By Matthew Rose, Enerdynamics Facilitator and Director at EMI Consulting
Background: FERC Order 745, issued in 2012, required RTOs to pay the full locational marginal price (LMP) to economic demand response resources participating in real-time and day-ahead markets as long as the resource was cost effective. A coalition of generators sued FERC making the case that FERC had overstepped its authority by setting rates for demand response. The plaintiffs argued that demand response is a retail, not wholesale, activity and, since FERC only has jurisdiction over wholesale activities, the decision should be vacated. The argument was upheld by the DC Circuit Court in May 2015, resulting in an appeal to the U.S. Supreme Court. For more information on how demand response affects wholesale markets see: http://marketing.enerdynamics.com/Energy-Insider/2012/Q2Electricity.html
After much anticipation and posturing within the demand response (DR) community, the Supreme Court of the United States issued its decision in Federal Energy Regulatory Commission v. Electric Power Supply Association et al (EPSA), restoring FERC Order 745 after the DC Circuit vacated the Order last spring (May 2015).
The Supreme Court’s opinion held that FERC did not overreach its authority. The Court ruled that the FERC Order directly affects wholesale rates and only incidentally affects retail rates. This ruling allows FERC to continue its regulatory oversight over demand response in the wholesale market. There are many interpretations of the ruling, but there is consensus that the ruling highlights how wholesale and retail markets are converging and getting closer together. Wrote Justice Kagan:
“It is a fact of economic life that the wholesale and retail markets in electricity, as in every other known product, are not hermetically sealed from each other.”
Most of the industry believes the immediate impact from the Supreme Court’s decision is certitude. Wholesale market operators and the associated suppliers and aggregators can now move forward without fear that the rulemaking must be changed. PJM issued a statement saying it was pleased with the ruling:
“Certainty and continuity are important in markets. Demand response brings value to competitive wholesale markets and is a vital component of electric system reliability.”
The decision also upheld FERC’s authority to set compensation, which requires grid operators to pay DR providers the relevant locational marginal price (LMP) equal to generation. The Supreme Court noted that in technical areas such as electric rate design, courts provide FERC “great deference” in decision-making.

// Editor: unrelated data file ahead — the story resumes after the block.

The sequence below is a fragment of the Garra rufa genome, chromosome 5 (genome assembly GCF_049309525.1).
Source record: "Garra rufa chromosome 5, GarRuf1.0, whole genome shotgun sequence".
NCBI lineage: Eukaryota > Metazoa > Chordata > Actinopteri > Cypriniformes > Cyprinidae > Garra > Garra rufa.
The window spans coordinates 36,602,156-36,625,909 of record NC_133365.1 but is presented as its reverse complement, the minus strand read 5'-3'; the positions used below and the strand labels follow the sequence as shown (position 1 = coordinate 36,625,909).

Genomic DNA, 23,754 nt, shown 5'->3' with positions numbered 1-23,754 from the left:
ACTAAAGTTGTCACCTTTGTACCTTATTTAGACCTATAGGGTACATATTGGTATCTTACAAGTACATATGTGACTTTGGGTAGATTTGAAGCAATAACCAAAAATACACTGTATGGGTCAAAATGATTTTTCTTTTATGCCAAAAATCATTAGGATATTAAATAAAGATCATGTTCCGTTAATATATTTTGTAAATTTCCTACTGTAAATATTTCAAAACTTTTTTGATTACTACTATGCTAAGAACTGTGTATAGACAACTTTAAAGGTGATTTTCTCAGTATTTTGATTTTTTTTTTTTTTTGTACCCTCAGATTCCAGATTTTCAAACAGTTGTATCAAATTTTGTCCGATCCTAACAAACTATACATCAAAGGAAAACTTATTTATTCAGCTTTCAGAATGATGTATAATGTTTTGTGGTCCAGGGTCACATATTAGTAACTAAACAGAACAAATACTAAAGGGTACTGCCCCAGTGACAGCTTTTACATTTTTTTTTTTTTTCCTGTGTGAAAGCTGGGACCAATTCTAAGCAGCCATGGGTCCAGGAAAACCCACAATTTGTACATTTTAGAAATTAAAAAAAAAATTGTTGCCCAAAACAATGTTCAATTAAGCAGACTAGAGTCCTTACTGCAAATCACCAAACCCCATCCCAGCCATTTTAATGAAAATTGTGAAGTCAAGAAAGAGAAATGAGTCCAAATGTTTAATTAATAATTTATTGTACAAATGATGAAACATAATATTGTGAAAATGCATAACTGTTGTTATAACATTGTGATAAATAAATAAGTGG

The court rejected complaints that FERC was overcompensating for the demand response resources by paying the full LMP. It did not agree with the claim that a DR participant’s avoided retail cost of power should be subtracted from the wholesale compensation. As noted in the ruling, The Court, throughout its opinion, endorsed FERC’s rationale for Order 745’s policy and deferred to its judgment on the technical issue of the level of DR compensation, finding payment of full locational marginal price was not “arbitrary and capricious.” The decision to pay full LMP to demand response providers, despite not facing overhead costs of generators and benefits from not having to pay for their foregone reduction in power, was a controversial issue throughout the various court proceedings.
There is some consensus that the Supreme Court decision ensures the continuation of the status quo, since all the regional transmission organizations (RTOs) under the FERC’s jurisdiction have been operating under the existing rules all along. There were some RTO attempts to advance alternative DR program design plans, but none of the plans were ever adopted or approved. The industry view seemed to follow that there was much more downside risk to the alternative outcome (shifting demand response rulemaking to the states) than upside to the court decision.
Adam Liptak, Supreme Court Upholds Efforts on Managing Electricity Through Pricing, Jan 25, 2016 The New York Times
Rich Heidorn Jr., Supreme Court Upholds FERC Jurisdiction On DR-LMP Pricing Also Upheld, January 25, 2016 RTO Insider
Debra Ann Palmer And Melan Patel, Supreme Court Issues Ruling on FERC Order No. 745, February 3, 2016 Schiff Hardin-Energy and Environmental Law Advisor
Barry Cassell, U.S. Supreme Court Upholds FERC Authority to Set Demand Response Compensation. January 25, 2016 Transmission Hub
The United States Supreme Court, Federal Energy Regulatory Commission v Electric Power Supply Association. Docket No. 14-180, decided January 25, 2016